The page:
ohsu main banner HomeAboutResearch ButtonFacultyResourcesGrants and AwardsNews and EventsSeminarsGraduate ProgramOpportunitiesContributeContact VGTIwelcome bannershodow image
donate here

VGTI in the News

The Art of Self- Defence (Nature) (click to download)

Patrizia Caposio, Ph.D.

The focus of my research is to understand the molecular mechanisms of the interaction between Cytomegalovirus (HCMV) and host cells. In particular the topics I'm interested in are:

1) identify the mechanisms of chronic disease due to HCMV persistent infection: the importance and the interest of HCMV as a pathogen has increased over the past two decades, with the escalation in the number of immunosuppressed patients, either undergoing immunosuppressive therapy following solid organ or bone marrow transplantation. Epidemiological and animal studies have been linked HCMV infection to the development of vascular diseases such as atherosclerosis, restenosis and transplant vascular sclerosis, however the mechanisms involved in this process remain unknown. A growing body of evidence supports a role for angiogenesis and wound healing in the development of vascular disease, for this reason the goal of my laboratory is to understand how the virus induces angiogenesis. In particular we are trying to identify the class of viral gene(s) involved in this process as well as the critical cellular factors secreted from infected cells induced by these gene(s) that induce angiogensis.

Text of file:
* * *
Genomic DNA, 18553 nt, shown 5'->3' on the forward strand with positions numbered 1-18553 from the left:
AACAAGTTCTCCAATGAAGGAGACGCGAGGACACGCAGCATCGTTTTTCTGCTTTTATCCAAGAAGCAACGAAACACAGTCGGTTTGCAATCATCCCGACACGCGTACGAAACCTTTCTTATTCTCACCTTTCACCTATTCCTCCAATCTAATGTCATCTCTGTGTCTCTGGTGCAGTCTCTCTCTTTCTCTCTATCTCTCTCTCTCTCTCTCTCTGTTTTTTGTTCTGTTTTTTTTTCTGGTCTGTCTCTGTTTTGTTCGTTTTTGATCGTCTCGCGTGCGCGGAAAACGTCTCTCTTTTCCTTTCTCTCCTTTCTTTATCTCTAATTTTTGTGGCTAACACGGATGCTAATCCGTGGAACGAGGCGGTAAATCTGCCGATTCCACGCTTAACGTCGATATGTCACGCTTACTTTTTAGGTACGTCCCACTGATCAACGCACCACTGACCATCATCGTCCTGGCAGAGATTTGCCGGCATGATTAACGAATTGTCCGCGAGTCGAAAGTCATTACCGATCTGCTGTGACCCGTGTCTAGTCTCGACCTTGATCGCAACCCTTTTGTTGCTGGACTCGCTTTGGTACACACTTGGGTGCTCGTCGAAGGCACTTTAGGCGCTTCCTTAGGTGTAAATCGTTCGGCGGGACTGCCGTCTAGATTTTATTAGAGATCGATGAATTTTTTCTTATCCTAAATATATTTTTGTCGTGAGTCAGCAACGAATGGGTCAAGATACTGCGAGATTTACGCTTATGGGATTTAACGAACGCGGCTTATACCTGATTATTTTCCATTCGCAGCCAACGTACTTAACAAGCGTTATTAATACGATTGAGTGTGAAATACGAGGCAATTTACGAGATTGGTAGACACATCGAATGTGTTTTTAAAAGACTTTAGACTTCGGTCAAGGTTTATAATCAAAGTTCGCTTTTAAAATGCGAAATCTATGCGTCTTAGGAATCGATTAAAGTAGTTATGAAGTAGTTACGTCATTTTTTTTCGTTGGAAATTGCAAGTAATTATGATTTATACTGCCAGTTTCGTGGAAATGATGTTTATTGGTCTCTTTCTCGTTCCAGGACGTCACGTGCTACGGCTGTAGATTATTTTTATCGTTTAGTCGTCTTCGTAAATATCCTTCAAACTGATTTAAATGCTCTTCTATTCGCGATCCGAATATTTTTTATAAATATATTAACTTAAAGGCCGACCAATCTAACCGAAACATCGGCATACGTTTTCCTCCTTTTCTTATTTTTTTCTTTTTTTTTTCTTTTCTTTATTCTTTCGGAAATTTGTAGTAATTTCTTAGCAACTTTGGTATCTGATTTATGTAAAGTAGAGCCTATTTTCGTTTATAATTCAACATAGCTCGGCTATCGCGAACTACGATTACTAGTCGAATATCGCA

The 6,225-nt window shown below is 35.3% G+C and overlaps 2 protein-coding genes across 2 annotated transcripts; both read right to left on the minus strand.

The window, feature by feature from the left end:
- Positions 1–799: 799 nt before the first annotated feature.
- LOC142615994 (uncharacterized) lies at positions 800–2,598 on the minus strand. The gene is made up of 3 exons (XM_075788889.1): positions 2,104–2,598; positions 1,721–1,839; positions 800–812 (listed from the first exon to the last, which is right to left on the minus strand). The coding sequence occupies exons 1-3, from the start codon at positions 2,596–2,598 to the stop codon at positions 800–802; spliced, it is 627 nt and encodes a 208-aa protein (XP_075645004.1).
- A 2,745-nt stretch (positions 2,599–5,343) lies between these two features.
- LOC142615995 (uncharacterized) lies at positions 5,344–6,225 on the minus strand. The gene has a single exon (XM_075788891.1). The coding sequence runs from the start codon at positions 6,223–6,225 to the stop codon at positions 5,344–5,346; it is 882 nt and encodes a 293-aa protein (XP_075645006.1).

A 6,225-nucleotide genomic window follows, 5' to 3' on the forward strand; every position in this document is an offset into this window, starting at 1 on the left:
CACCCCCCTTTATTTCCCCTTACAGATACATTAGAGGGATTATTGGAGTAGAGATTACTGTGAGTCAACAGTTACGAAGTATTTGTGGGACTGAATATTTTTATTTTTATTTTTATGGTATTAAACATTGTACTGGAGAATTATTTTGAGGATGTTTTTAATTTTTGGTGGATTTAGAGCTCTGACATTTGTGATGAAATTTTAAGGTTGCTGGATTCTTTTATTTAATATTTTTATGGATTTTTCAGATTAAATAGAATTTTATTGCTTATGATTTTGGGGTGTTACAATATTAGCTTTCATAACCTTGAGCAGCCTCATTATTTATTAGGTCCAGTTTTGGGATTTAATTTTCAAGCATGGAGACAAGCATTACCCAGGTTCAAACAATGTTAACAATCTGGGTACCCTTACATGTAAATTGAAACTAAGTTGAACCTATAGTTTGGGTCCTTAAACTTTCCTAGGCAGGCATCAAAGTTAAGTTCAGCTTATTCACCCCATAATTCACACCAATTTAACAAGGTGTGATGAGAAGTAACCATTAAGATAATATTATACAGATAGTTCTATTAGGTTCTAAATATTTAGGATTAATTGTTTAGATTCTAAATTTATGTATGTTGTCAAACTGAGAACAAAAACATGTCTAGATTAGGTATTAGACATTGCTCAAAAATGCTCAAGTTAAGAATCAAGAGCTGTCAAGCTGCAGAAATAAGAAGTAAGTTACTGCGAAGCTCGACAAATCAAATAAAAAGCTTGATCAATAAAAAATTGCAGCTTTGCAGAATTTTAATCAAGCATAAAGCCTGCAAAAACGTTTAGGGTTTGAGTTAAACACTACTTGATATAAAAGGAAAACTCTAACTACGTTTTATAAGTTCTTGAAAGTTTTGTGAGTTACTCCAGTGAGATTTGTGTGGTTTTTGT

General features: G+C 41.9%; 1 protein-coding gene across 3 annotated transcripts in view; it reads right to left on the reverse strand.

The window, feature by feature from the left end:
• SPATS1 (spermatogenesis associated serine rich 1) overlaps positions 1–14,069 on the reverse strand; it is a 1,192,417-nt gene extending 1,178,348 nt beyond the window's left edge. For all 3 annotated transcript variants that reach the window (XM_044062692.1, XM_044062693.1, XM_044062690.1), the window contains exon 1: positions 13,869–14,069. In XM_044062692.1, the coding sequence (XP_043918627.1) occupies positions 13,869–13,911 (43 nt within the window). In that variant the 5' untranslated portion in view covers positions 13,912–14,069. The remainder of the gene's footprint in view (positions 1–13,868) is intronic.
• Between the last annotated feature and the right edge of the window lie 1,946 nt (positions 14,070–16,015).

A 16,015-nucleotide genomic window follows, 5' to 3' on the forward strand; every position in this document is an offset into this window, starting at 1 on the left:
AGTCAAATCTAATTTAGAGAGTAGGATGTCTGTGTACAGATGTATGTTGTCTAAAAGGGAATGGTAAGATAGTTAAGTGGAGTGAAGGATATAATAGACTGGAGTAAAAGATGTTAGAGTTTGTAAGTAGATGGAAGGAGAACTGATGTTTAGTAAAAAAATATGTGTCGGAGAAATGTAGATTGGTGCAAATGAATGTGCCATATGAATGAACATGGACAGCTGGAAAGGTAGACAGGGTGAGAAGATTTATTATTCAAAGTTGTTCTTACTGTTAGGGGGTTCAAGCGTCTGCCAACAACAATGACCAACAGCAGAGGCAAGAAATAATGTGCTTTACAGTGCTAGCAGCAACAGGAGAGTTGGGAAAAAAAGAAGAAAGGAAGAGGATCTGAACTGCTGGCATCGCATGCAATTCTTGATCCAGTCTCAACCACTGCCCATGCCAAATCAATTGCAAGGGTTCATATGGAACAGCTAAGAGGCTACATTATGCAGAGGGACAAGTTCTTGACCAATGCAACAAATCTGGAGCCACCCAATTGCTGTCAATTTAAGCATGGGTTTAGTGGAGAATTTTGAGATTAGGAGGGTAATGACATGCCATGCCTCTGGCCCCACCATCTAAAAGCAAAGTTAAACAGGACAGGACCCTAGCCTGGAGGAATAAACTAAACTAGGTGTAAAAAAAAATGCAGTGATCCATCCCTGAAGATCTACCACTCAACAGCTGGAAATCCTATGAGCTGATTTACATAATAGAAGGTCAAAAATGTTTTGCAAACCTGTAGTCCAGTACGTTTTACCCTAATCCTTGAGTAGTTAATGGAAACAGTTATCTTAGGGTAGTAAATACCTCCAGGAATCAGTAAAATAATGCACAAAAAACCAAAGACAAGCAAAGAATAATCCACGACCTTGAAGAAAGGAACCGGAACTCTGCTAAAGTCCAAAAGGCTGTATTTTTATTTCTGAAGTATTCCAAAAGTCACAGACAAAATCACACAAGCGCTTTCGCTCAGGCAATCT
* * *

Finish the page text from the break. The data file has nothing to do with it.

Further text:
2) establish human cytomegalovirus (HCMV) as a new human vaccine vector platform. Unique characteristics of CMV are: a) ability to re-infect and disseminate through the population regardless of prior CMV immunity b) a capacity to induce high levels of humoral and cellular immune responses against the heterologous pathogen target antigen c) a capacity to maintain these responses essentially for the life of the host d) induction of 'effector memory'-based immunity (T cells localized to mucosal effector sites with immediate effector function) and e) the potential to insert large cassettes in which theoretically over 50kb of the viral genome can be replaced with foreign DNA. A vaccine strategy using a CMV-based vector expressing antigens from different pathogens may be ideally suited for several reasons: it can help us to study the role of the T-cell response in the control of the disease and can re-infect and establish a persistent infection regardless the host CMV immunity.

Dr. Patrizia Caposio received her B.Sc in Biology from University of Turin, Italy in 1999. She obtained her Master in Microbiology and Virology in 2004 and the doctorate degree in Biochemistry in 2007 at the Department of Public Health and Microbiology, University of Turin. In the period 2005-2009 she became research assistant professor at the University of Turin. She is currently an assistant scientist at the Vaccine and Gene Therapy Institute, OHSU.